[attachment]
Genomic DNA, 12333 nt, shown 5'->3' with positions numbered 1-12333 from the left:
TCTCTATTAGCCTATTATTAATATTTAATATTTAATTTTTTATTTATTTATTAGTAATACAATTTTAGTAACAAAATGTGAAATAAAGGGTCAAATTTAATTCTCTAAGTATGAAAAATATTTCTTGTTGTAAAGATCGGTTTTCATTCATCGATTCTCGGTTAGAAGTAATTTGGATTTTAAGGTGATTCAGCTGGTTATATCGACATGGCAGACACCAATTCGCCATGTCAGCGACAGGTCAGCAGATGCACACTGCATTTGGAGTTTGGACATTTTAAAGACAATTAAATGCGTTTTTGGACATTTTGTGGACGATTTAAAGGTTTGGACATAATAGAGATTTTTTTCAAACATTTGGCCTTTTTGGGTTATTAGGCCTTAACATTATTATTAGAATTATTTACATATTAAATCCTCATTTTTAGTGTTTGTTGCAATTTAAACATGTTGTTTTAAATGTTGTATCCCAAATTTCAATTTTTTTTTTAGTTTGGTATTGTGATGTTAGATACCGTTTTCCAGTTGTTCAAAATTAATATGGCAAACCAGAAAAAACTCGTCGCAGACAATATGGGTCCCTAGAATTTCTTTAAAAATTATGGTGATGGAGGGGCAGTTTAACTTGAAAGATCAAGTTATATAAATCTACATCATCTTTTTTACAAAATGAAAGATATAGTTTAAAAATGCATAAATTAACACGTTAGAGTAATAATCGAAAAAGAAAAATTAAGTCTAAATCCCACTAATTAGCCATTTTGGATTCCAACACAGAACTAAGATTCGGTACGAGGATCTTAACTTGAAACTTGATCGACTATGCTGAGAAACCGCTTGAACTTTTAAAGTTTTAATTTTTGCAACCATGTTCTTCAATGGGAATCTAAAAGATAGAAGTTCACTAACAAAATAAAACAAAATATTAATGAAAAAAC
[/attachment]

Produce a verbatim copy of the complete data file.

Genomic DNA, 12333 nt, shown 5'->3' with positions numbered 1-12333 from the left:
TCTCTATTAGCCTATTATTAATATTTAATATTTAATTTTTTATTTATTTATTAGTAATACAATTTTAGTAACAAAATGTGAAATAAAGGGTCAAATTTAATTCTCTAAGTATGAAAAATATTTCTTGTTGTAAAGATCGGTTTTCATTCATCGATTCTCGGTTAGAAGTAATTTGGATTTTAAGGTGATTCAGCTGGTTATATCGACATGGCAGACACCAATTCGCCATGTCAGCGACAGGTCAGCAGATGCACACTGCATTTGGAGTTTGGACATTTTAAAGACAATTAAATGCGTTTTTGGACATTTTGTGGACGATTTAAAGGTTTGGACATAATAGAGATTTTTTTCAAACATTTGGCCTTTTTGGGTTATTAGGCCTTAACATTATTATTAGAATTATTTACATATTAAATCCTCATTTTTAGTGTTTGTTGCAATTTAAACATGTTGTTTTAAATGTTGTATCCCAAATTTCAATTTTTTTTTTAGTTTGGTATTGTGATGTTAGATACCGTTTTCCAGTTGTTCAAAATTAATATGGCAAACCAGAAAAAACTCGTCGCAGACAATATGGGTCCCTAGAATTTCTTTAAAAATTATGGTGATGGAGGGGCAGTTTAACTTGAAAGATCAAGTTATATAAATCTACATCATCTTTTTTACAAAATGAAAGATATAGTTTAAAAATGCATAAATTAACACGTTAGAGTAATAATCGAAAAAGAAAAATTAAGTCTAAATCCCACTAATTAGCCATTTTGGATTCCAACACAGAACTAAGATTCGGTACGAGGATCTTAACTTGAAACTTGATCGACTATGCTGAGAAACCGCTTGAACTTTTAAAGTTTTAATTTTTGCAACCATGTTCTTCAATGGGAATCTAAAAGATAGAAGTTCACTAACAAAATAAAACAAAATATTAATGAAAAAAC